Movie Review: Jurassic World (2015)
The movie is an attack on itself but itself wins. It mocks what it is even as it gives us that thing, which we love mocking but even more having. We have our dinosaur and get eaten, too.
This is what Claire (Dallas Bryce Howard), an ice-queen corporate VP who doesn’t have time for her visiting nephews, says to a group of potential investors: “Let’s face it, no one’s impressed with a dinosaur anymore. Consumers want them bigger, louder, more teeth.”
(Psst: We’re the consumers.)
And this is what the investors say: “We want to be thrilled.”
(Psst: We’re “we.”)
And this is what the evil scientist, Dr. Henry Wu (B.D. Wong), who creates the Indominus Rex—the bigger, louder, more toothsome dinosaur—says: “If I don’t innovate, someone else will.”
This is the set-up: corporate hacks, interested in profit margins and protecting the asset (i.e., Indominus Rex), shortsightedly create the circumstances that allow disaster to happen. They’re the villains in the piece. Yet in our world they’re right. We came out in droves to see “Jurassic World”: more than $500 million worldwide opening weekend. In the movie, Claire learns her lesson and becomes a better, sweatier person, but her original frigid self actually nailed it. Bigger, louder, more teeth? Yes, please.
It’s Jurassic’s world; we just watch in it.
Everything’s amazing but nobody’s happy
Oddly, I didn’t think it was a bad movie. It has the above meta-message for people like me to chew over even as people get chewed over. It also zips. I found it more bearable than the other 2015 blockbusters: “Furious 7,” “Avengers/Ultron” and “Mad Max,” a critic’s darling which is hardly a blockbuster, domestically or worldwide. In more than a month, it’s grossed half of what “Jurassic” did opening weekend.
They do an incredible job of cloning here, too. Not the dinos in Jurassic World, or even in the plot—swiped from all of the other “Jurassic” movies—but in the kids who play the brothers, Gray and Zach. The actors are named Ty Simpkins (“Iron Man 3”) and Nick Robinson (“Kings of Summer”), but they look like a young Patrick Fugit and a young James Franco. They also cloned a Viewmaster for Gray to use in his bedroom when he’s introduced. Because kids on computers are pains in the ass but kids with Viewmasters are nostalgically sweet. We also think for a moment we might be in the 1970s. We might think we’re about to watch a Steven Spielberg movie.
So Gray is the younger one who loves dinos, Zach is the bored teen who’s girl crazy, and Zach is supposed to look after Gray while they visit Aunt Claire for the weekend at Jurassic World, a kind of Sea World for dinos. Sadly, Aunt Claire is rarely around. She’s too busy with investors, and has sloughed off the boys onto a hot British assistant, Zara (Katie McGrath), who gets eaten when things go awry. Sorry, Zara. You should’ve been warm rather than hot.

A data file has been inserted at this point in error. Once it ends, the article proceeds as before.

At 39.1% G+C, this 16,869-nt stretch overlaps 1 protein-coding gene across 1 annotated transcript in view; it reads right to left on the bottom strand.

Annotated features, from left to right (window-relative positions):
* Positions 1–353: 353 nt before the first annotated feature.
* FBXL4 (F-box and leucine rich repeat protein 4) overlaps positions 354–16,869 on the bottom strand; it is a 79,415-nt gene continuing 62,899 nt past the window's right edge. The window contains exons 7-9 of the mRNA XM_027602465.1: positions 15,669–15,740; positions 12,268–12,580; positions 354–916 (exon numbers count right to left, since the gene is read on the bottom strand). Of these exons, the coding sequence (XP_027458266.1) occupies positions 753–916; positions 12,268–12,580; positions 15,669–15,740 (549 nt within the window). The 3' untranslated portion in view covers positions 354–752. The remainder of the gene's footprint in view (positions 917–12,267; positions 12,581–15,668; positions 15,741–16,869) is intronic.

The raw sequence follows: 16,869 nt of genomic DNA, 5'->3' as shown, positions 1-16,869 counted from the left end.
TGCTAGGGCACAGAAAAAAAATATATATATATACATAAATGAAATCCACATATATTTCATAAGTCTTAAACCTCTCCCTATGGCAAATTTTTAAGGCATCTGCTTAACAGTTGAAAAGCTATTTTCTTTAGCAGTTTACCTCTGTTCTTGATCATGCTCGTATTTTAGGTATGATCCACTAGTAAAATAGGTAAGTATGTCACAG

There are laugh-out loud moments, some intentional, some not. Jurassic World should be amazing, right? It’s dinosaurs. How fucking cool is that? But we’re bored with it already. We get a scene where a goat is tied to a post and the T-Rex is summoned for the tourists, safe in their plastic tubes, all of them holding smartphones aloft to record the experience; and at that moment, as we hear the T-Rex tear into the goat, Zach gets a call, and answers it in his bored voice: “Hey, mom.” I burst out laughing. It’s basically Louis CK—everything’s amazing but nobody’s happy—and we’re the spoiled idiots, the noncontributing zeroes, that this amazingness is wasted on.
The unintentional laugh-out loud moments mostly relate to Owen (Chris Pratt), a kind of raptor whisperer, but it’s hardly Pratt’s fault. He’s the best thing in the movie, even as he seems trapped within the movie. It’s his job to train the raptors, so he’s supposed to have a special rapport with them, which, in the early going, amounts to holding them at bay for a few seconds to allow a doofus employee to escape being eaten; but once the shit hits the fan, it amounts to riding a motorcycle next to them, and turning them against the Indominus Rex, which, we find out in the third act, is part raptor. By the end, there’s an understanding between man and raptor. You can see it in their eyes. You can see it in the tilt of their head. It’s like “His master’s voice.” That made me laugh out loud, too, but for not-good reasons.
Watching, I began to wish for a more “Games of Thrones” universe, where we wouldn’t be able to tell who dies. Wouldn’t it be nice to suddenly lose Claire, or Owen, or—can you imagine?—Gray? My god, the outcry from parents. But they protect these assets even as the usual suspects buy it: dullwitted hardhat fatties and pompous soldiers of fortune. The Jurassic owner and innovator, Simon Masrani (Irrfan Khan, Hollywood’s go-to Indian for the global market), goes down in his stupid helicopter, while Hoskins (Vincent D’Onofrio), the evil private military contractor who salivates at the idea of trained raptors in this man’s (or his man’s) army, thinks he can talk raptors down as Owen does. Ehhh! Sorry, Charlie. Chomp.
‘We’re safe now’
A trope Hollywood needs to give up on? The sigh of relief. The line “We’re safe now.” It no longer surprises. It’s a clear indication the characters aren’t safe. “Jurassic World” uses this trope over and over again.
But the corporate hacks were right, weren’t they? It all worked. We all came out. And as I watched Gray and Zach being reunited with their sobbing parents in the makeshift hospital at the end, with the terrified and wounded all around them, I had an idea the inevitable sequel: “Jurassic World: The Class-Action Lawsuit.”
Universal, call me.
Don't exit through the gift shop: the clones of Franco, Fugit and Harrson Ford amid the souvenirs.